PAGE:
I wouldn't lose any sleep over it....
posted by fold_and_mutilate at 1:44 PM on June 12, 2003


I assume you have a source for this claim?

Other than my own common sense? No. It is my opinion, based on having worked with cops, cons, lawyers and my own experience in and with the law enforcement and judicial systems, which is not entirely insubstantial. I also am aware of how lengthy and particular a capital case can be. These guys were found guilty by a jury AND sentenced to death by a jury, Then they (apparently) failed the automatic appeal as well. That indicates to me that there was at least some evidence that they were involved and/or committed the crime.

As you are almost certainly well aware, there could not possible exist such statistics one way or another on this particular statement. I could easily ask you to source the opposite view! But I won't.

"if they got arrested, they must have done something wrong!"

Obviously, that's incorrect :) These guys weren't just arrested, as I pointed earlier out - they went through a long, exhaustive trial process, plus appeal. As I also mentioned earlier, they may be innocent - but the likelihood exists that they know something of the crime (likelihood - not certainty).

Here's an episode of This American Life describing the exoneration of three convicted murderers via DNA evidence, followed by the arrest and conviction of the actual murderers. So there you go.

I'll be damned. Thank you! I had seriously not heard of a single incidence. Well, I stand corrected, although in the main, I stand behind my statements generally. I would like to see far more of these and far less of the other.

I really shouldn't have to point this out to a group of intelligent people like you all,

Now, now, let's not get snippy :)

it's probably safe to assume that the police/prosecutorial error rate has been historically similar in cases with and without DNA evidence.

I'm not sure how safe it is to assume anything, in light of Mr. Shanks' statements. It's certainly an opinion that might very well be correct, though, I'll concede that.

the reason rape was removed as a crime worthy of the death penalty was the insanely large bias in the courts towards black men accused of raping white women.

Conceeded. I would hope that today those biases would be gone, and I imagine I would be wrong. My feelings that rape - all rape, including substrate's example, with which I agree - should carry the death penalty are unrealistic. Personally, I think that public opinion is swaying against the death penalty in general, and I could easily see it being banned inside a decade.

A criminal is innocent by definition until proven irrefutably guilty, not the other way around.


Not to parse the terms to finely ("criminals" are by definition guilty), but "irrefutably" should be replaced with "beyond a reasonable doubt." Many things that are can be refuted, after all. If absolute certainty were the requirement, no one would ever be convicted of anything.

Ya know, Fes? This lawyer guy Romley sounds like your (and maybe George Orwell's) kind of guy.

If he's innocent, and it looks like he is, he should go free. I want the death penalty applied to the guilty, not to the innocent.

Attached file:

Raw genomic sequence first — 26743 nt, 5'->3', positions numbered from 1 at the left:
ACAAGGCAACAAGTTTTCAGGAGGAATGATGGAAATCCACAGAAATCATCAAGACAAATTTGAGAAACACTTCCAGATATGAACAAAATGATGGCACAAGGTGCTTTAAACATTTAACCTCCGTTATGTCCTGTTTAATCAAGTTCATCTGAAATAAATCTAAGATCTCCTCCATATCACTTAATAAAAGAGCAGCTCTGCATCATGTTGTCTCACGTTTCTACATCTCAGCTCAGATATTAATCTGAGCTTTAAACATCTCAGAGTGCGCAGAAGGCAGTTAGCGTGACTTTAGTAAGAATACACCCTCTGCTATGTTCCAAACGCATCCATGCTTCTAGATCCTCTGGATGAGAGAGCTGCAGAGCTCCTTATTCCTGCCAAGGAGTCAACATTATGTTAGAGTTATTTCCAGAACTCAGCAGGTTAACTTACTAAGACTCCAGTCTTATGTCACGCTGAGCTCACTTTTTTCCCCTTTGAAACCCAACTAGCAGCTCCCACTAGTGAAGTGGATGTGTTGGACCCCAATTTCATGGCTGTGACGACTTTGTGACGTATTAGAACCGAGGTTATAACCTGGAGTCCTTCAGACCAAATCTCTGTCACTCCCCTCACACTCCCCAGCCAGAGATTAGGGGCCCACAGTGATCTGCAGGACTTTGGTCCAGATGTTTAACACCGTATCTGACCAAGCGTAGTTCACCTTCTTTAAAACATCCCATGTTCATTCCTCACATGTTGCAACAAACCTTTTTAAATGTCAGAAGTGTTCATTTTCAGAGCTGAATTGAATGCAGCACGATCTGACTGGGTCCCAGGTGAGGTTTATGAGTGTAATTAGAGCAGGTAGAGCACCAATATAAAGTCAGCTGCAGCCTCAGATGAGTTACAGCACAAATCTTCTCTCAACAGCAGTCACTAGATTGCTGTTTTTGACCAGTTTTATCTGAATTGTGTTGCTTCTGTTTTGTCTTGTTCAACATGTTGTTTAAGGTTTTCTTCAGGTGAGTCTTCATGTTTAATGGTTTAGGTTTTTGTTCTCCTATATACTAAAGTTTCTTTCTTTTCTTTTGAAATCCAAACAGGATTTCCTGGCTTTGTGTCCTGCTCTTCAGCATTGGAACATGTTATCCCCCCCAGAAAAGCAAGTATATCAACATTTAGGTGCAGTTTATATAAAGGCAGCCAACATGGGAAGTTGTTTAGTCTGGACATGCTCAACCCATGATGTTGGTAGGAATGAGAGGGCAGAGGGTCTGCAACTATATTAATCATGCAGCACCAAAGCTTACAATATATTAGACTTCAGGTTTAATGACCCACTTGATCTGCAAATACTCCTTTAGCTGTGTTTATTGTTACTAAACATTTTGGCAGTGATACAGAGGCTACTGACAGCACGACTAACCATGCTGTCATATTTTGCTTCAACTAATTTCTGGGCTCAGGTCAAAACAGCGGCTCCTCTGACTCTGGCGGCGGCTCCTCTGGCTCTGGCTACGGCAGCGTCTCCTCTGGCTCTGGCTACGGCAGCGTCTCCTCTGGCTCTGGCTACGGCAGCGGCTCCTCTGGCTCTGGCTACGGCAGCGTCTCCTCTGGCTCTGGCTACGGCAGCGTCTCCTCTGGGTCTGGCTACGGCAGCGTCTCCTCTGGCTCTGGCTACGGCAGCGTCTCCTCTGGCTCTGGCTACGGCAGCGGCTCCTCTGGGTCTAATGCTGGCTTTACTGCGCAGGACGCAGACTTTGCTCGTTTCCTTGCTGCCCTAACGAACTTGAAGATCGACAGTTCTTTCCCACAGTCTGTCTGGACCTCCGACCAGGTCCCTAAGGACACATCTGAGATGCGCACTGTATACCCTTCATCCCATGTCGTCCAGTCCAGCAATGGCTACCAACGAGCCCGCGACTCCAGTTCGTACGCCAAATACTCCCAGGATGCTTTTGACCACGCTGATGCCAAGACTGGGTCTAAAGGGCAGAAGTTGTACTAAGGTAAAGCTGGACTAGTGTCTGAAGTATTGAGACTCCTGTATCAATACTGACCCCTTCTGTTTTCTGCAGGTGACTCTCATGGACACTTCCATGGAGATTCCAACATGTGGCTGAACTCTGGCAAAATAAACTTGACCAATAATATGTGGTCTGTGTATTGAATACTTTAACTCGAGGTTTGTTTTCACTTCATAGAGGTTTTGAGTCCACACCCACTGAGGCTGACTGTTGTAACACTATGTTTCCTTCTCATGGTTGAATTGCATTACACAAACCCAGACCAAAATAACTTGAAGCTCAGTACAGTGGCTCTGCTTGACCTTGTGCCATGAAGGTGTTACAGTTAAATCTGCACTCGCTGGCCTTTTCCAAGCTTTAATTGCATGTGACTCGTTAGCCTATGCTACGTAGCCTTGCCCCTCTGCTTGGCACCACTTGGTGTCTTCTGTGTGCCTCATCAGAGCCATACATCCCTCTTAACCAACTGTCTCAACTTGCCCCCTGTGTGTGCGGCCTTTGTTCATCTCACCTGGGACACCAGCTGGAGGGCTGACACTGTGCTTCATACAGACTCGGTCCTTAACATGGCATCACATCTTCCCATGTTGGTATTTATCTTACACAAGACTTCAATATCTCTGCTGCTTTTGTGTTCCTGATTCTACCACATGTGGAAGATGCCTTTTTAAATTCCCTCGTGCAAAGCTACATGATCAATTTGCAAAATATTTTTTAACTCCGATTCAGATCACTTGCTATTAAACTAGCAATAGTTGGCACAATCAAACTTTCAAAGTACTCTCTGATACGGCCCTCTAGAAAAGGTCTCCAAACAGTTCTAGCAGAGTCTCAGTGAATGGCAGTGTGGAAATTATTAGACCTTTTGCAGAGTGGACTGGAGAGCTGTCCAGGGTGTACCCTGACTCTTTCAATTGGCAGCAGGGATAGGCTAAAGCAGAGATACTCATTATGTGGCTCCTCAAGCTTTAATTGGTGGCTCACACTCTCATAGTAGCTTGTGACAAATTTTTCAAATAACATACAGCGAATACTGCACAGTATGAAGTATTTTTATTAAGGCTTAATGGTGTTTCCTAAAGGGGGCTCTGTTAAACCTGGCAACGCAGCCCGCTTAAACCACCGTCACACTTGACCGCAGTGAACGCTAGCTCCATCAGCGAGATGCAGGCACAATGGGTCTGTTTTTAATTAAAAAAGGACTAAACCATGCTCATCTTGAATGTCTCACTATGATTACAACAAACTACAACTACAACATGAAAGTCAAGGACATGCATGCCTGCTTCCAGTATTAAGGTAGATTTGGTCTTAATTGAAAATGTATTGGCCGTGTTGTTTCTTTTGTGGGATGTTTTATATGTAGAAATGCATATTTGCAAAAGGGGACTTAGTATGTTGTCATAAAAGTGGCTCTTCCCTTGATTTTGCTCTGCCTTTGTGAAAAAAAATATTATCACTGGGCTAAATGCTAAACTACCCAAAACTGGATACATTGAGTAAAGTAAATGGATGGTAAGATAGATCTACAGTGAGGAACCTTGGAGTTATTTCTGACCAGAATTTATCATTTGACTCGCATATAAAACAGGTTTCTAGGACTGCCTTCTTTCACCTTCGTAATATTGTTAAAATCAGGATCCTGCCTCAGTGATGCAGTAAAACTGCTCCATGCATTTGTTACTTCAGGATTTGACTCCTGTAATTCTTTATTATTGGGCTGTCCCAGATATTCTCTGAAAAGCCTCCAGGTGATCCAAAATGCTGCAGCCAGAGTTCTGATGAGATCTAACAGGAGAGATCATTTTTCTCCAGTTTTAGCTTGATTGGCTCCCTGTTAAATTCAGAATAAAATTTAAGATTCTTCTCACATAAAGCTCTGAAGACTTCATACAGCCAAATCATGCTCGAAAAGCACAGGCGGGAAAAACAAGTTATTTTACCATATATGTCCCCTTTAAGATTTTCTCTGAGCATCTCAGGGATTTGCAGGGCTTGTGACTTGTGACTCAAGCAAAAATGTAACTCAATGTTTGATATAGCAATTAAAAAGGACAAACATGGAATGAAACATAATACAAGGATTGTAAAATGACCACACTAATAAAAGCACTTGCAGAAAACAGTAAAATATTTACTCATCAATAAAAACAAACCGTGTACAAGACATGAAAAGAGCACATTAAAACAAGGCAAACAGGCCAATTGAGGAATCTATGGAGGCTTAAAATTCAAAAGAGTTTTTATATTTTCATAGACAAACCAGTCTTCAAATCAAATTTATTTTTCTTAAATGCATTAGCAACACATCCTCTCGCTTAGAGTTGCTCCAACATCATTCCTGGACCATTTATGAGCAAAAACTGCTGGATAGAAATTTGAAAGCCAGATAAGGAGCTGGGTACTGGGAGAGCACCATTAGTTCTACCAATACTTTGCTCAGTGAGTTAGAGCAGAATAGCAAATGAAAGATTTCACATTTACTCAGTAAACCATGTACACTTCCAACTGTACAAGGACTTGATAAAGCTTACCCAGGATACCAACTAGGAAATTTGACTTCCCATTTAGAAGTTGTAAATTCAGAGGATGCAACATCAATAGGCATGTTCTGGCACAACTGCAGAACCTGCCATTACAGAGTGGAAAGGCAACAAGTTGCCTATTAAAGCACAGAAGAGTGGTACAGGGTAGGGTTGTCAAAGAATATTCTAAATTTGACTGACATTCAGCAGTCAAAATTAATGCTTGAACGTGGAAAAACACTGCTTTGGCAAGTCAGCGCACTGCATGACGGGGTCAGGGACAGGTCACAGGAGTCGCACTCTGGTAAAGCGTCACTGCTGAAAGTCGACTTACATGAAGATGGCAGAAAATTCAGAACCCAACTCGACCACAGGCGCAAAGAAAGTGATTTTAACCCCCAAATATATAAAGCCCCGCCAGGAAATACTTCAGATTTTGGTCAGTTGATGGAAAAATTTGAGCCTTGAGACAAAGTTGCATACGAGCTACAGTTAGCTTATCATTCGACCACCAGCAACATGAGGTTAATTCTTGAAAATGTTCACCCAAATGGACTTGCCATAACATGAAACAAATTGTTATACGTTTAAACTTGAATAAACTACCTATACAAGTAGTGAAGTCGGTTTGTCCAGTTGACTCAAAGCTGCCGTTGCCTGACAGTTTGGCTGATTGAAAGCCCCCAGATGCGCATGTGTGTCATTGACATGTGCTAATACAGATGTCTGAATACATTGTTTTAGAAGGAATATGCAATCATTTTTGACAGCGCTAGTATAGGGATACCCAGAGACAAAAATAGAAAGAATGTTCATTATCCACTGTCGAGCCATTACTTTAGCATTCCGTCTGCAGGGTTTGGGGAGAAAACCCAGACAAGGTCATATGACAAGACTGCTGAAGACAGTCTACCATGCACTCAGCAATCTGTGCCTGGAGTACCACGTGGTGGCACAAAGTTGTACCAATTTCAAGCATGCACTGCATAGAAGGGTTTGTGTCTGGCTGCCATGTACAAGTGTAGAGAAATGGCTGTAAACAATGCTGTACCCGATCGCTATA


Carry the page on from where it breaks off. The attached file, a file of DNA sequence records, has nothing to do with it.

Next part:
Have a nice thread. Now if you'll excuse me, I'm late for Two Minutes Hate.

~wink~
posted by UncleFes at 1:51 PM on June 12, 2003


As a proponent of the death penalty, I continue to applaud the use of DNA to exonerate - or convict - those who would face the ultimate punishment.

Just a small aside that DNA fingerprinting is not 100% full-proof. Its done be sequencing lengths of "useless" pieces of DNA (introns), but different people can and do have the same lengths of sequences that are tested for currently. In the end, DNA fingerprinting is still a percent and is not irrefutable evidence. I could go into more technical info if anyone wants me to via e-mail.
posted by jmd82 at 2:01 PM on June 12, 2003


As you are almost certainly well aware, there could not possible exist such statistics one way or another on this particular statement. I could easily ask you to source the opposite view! But I won't.

I don't *need* to source the opposite view. That's the whole point of "innocent until proven guilty".
posted by Armitage Shanks at 2:06 PM on June 12, 2003


Personally, I think that public opinion is swaying against the death penalty in general, and I could easily see it being banned inside a decade.

That happened before and then it swung right back. And It'll happen again.
posted by jonmc at 2:09 PM on June 12, 2003


Let's not ignore the irony that tens of thousands more men are raped every year than women.

...and people love to laugh about it.

Meanwhile, there are apparently still liberals who support the death penalty for some reason. What a country.
posted by dgaicun at 2:11 PM on June 12, 2003


I don't *need* to source the opposite view. That's the whole point of "innocent until proven guilty".

How convenient for you, and how clever to use it as a Queen's gambit against me! But please remember, I said "likely," not "for absolute sure."

Now, really, I must go, I am super SUPER late for Hate. It only lasts two minutes, you know.
posted by UncleFes at 2:14 PM on June 12, 2003


I also am aware of how lengthy and particular a capital case can be. These guys were found guilty by a jury AND sentenced to death by a jury, Then they (apparently) failed the automatic appeal as well. That indicates to me that there was at least some evidence that they were involved and/or committed the crime.